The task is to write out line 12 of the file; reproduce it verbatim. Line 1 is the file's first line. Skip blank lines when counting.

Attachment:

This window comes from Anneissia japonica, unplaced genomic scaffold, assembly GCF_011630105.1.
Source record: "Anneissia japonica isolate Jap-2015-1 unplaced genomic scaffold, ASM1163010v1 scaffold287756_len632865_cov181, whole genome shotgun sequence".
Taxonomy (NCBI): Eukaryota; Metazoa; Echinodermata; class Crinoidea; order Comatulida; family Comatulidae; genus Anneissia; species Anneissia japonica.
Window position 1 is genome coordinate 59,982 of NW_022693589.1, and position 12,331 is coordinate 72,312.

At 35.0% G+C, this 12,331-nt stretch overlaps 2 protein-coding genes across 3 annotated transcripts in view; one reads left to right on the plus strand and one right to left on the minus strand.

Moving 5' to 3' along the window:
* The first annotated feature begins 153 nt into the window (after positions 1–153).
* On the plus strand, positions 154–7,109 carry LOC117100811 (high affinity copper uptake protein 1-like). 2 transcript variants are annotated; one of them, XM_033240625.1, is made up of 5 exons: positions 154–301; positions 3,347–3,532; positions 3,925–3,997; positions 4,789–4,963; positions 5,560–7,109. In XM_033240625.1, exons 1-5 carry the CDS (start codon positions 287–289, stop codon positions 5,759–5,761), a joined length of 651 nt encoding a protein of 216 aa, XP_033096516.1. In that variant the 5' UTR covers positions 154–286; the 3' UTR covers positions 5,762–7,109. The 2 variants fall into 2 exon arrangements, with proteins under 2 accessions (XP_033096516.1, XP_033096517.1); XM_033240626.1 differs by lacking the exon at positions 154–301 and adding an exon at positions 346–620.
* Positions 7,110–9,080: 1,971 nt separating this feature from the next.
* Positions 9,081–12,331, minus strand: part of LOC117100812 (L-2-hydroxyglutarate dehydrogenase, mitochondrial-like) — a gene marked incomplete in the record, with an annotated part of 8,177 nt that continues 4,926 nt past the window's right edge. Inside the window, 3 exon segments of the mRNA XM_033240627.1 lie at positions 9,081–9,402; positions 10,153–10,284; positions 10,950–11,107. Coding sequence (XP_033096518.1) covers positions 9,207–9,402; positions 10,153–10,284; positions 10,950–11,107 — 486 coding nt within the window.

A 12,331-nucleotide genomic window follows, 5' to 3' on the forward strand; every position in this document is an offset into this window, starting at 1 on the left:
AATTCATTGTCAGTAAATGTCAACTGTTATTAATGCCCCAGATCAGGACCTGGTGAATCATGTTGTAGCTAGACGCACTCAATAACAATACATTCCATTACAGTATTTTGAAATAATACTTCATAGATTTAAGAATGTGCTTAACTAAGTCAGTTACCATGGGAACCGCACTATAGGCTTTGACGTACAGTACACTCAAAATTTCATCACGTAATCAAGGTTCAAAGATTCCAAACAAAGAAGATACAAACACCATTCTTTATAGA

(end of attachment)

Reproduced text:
AATTCATTGTCAGTAAATGTCAACTGTTATTAATGCCCCAGATCAGGACCTGGTGAATCATGTTGTAGCTAGACGCACTCAATAACAATACATTCCATTACAGTATTTTGAAATAATACTTCATAGATTTAAGAATGTGCTTAACTAAGTCAGTTACCATGGGAACCGCACTATAGGCTTTGACGTACAGTACACTCAAAATTTCATCACGTAATCAAGGTTCAAAGATTCCAAACAAAGAAGATACAAACACCATTCTTTATAGA